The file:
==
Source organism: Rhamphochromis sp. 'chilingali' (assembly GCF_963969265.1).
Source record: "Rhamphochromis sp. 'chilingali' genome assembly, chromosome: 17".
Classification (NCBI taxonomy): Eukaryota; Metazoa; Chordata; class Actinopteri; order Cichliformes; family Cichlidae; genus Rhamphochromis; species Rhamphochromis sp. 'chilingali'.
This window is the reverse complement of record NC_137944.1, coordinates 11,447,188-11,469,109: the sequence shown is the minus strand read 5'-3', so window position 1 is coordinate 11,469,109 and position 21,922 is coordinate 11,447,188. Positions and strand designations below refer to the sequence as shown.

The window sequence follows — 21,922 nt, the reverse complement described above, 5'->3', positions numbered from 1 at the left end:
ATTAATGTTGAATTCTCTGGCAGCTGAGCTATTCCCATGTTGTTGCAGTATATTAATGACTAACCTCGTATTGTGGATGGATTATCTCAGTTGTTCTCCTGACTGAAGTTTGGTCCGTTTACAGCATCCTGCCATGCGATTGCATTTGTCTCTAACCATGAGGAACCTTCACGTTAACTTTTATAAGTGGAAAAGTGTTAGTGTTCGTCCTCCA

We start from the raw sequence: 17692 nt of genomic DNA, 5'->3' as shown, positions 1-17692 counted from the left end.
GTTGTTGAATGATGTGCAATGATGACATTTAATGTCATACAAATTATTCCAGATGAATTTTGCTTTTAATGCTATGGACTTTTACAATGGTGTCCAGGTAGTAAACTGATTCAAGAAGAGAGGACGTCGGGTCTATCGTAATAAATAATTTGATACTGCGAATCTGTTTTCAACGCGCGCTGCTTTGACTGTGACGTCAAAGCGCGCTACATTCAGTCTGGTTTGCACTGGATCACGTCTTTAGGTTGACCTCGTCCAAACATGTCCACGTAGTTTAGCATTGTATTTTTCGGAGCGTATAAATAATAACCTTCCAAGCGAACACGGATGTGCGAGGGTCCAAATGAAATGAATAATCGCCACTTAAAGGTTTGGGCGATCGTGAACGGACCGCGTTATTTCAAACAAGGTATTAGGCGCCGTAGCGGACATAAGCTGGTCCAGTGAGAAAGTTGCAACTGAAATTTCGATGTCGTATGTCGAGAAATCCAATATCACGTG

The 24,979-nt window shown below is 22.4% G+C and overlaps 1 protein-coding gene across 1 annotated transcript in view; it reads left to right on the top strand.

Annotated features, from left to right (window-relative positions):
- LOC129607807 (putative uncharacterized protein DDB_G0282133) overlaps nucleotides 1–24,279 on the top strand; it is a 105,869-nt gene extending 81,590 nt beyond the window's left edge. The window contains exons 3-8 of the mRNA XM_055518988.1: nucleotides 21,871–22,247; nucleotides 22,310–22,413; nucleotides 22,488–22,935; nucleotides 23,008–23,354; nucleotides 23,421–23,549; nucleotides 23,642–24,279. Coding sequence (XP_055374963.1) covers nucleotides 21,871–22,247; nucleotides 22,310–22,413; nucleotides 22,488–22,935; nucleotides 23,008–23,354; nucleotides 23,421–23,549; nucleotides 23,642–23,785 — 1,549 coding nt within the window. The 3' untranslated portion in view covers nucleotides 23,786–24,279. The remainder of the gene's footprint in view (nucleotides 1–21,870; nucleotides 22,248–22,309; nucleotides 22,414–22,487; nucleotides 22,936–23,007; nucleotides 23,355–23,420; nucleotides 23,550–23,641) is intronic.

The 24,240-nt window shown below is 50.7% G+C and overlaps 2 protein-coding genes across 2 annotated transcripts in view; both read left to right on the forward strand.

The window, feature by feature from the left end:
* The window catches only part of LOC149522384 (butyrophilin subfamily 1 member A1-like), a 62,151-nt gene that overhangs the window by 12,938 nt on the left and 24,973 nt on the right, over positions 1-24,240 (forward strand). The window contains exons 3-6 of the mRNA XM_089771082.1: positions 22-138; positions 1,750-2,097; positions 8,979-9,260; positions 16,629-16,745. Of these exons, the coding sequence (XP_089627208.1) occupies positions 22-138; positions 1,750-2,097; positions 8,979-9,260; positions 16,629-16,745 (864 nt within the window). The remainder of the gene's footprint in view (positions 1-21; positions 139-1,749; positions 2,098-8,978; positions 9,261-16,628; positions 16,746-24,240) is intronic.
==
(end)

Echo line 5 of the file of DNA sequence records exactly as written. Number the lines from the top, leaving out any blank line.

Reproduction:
The window sequence follows — 21,922 nt, the reverse complement described above, 5'->3', positions numbered from 1 at the left end: